The only requirement I would like to very strongly emphasise is commitment. Shadow PCs often happen after the real conference paper submission, yet ideally their results should come in no later than the real PC. They thus often operate on a limited timescale. In addition, doing the first reviews properly takes time, to carefully read a paper, reflect about the content and if necessary read additional material, especially if the topic is not within your core expertise. If you apply for a Shadow PC, please be fully committed and budget enough time to provide high quality reviews in due time. A Shadow PC is not only an opportunity for sharpening your individual profile, a Shadow PC predominantly is a group experience. Overall high group commitment will make the experience way more valuable for every participant. There simply is not much to discuss if only one or two reviewers have provided thorough reviews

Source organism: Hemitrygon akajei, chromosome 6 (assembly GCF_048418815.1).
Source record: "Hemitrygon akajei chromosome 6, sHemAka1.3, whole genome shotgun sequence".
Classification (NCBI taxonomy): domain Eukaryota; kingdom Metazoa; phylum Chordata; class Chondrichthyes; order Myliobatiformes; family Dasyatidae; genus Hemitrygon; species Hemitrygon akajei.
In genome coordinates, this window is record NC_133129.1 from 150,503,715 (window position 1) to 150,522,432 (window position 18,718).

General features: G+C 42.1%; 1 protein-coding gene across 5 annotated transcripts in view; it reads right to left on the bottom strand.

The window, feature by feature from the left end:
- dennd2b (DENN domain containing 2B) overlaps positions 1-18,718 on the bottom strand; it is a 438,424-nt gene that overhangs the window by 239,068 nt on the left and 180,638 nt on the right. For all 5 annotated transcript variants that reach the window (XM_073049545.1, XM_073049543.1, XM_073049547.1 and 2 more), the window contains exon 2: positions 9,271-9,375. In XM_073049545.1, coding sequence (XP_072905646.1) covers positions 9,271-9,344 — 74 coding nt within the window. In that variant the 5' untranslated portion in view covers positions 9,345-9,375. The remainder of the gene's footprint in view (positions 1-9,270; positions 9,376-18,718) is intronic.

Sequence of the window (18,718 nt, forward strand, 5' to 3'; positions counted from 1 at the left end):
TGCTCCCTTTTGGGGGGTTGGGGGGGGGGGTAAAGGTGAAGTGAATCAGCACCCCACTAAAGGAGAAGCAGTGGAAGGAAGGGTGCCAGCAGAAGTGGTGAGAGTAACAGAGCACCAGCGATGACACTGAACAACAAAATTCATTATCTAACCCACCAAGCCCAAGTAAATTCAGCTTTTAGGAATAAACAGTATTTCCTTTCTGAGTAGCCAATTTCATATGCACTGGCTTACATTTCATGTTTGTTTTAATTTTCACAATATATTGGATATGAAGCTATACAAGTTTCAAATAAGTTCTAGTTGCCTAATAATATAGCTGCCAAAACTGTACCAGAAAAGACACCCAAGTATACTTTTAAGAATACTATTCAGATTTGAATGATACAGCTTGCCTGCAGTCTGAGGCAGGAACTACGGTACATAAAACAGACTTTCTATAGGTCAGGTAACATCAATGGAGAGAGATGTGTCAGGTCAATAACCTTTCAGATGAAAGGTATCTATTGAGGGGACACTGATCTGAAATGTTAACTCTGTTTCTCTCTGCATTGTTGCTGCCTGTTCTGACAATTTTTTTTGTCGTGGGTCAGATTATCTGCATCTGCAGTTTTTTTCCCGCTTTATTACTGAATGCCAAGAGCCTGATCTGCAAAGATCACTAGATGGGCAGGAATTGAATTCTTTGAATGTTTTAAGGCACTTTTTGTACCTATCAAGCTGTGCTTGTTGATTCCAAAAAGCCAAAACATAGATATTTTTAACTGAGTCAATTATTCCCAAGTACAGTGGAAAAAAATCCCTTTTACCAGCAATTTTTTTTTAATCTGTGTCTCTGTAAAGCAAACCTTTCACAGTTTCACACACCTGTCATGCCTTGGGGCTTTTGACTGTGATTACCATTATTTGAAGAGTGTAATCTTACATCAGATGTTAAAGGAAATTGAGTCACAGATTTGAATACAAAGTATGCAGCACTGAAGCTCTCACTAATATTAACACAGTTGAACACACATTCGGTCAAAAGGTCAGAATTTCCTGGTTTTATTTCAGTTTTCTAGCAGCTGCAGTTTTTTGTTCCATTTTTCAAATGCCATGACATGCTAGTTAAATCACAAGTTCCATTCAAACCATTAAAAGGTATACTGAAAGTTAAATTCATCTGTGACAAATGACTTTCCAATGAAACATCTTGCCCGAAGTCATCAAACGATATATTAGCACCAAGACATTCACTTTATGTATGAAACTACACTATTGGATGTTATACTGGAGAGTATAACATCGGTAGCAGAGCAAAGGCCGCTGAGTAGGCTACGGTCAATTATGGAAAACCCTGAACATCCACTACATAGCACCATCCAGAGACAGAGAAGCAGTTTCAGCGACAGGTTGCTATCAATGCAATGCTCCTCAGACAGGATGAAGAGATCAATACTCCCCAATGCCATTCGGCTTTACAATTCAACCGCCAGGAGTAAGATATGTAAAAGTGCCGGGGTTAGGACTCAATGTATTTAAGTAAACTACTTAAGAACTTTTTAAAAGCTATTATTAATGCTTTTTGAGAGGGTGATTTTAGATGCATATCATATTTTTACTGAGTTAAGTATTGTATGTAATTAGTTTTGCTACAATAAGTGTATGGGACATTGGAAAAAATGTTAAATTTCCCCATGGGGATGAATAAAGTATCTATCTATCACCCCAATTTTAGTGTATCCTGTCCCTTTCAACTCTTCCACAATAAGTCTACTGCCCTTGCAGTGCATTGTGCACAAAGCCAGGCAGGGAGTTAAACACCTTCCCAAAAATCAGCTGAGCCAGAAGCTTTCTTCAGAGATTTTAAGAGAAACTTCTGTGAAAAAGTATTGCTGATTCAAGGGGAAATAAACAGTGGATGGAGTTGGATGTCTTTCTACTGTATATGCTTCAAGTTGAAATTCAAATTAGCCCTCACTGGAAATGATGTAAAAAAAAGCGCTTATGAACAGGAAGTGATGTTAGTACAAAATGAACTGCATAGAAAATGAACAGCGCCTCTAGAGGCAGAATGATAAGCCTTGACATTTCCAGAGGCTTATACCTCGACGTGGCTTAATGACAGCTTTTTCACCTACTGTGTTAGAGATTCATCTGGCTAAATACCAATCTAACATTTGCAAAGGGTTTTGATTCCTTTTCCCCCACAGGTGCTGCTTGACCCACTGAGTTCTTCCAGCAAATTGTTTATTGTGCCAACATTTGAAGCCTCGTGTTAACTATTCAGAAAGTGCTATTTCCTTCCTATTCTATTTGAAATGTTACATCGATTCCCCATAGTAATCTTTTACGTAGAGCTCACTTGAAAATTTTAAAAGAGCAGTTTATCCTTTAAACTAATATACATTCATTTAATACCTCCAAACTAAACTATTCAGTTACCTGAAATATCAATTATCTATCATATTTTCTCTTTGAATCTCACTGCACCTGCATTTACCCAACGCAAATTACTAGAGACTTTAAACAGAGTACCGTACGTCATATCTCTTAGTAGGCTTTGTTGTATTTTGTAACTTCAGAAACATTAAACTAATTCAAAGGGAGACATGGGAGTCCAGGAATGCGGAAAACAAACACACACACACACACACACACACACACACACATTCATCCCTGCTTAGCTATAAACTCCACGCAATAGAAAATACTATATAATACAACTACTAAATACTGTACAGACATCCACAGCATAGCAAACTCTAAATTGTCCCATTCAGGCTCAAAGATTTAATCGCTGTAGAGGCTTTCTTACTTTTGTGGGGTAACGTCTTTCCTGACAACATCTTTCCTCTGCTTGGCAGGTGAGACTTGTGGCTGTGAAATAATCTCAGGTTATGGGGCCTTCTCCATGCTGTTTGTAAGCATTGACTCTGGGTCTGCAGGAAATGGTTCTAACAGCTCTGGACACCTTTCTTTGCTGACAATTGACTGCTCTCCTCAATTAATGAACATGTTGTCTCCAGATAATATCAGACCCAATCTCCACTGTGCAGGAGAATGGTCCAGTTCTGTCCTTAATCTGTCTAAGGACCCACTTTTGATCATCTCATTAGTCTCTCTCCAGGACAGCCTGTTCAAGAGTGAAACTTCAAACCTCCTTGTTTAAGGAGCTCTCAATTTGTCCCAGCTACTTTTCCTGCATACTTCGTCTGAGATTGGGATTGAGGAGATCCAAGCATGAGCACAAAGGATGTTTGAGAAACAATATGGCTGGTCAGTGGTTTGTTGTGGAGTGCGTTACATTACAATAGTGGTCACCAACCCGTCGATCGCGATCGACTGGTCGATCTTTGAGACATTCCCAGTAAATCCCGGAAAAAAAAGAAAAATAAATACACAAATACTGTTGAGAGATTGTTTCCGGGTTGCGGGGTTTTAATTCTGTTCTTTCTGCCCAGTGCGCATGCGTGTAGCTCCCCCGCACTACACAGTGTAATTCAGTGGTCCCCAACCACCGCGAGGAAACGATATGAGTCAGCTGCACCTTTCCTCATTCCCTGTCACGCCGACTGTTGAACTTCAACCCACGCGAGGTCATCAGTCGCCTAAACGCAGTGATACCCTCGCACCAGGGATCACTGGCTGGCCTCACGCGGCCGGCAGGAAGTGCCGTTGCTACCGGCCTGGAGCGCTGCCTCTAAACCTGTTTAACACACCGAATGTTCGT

I would like to use this opportunity to thank Matthias Wählisch, Gareth Tyson and Aruna Balasubramanian for organising this very educational experience and I would also like to thank Marcin Nawrocki for proofreading this text and his very valuable suggestions.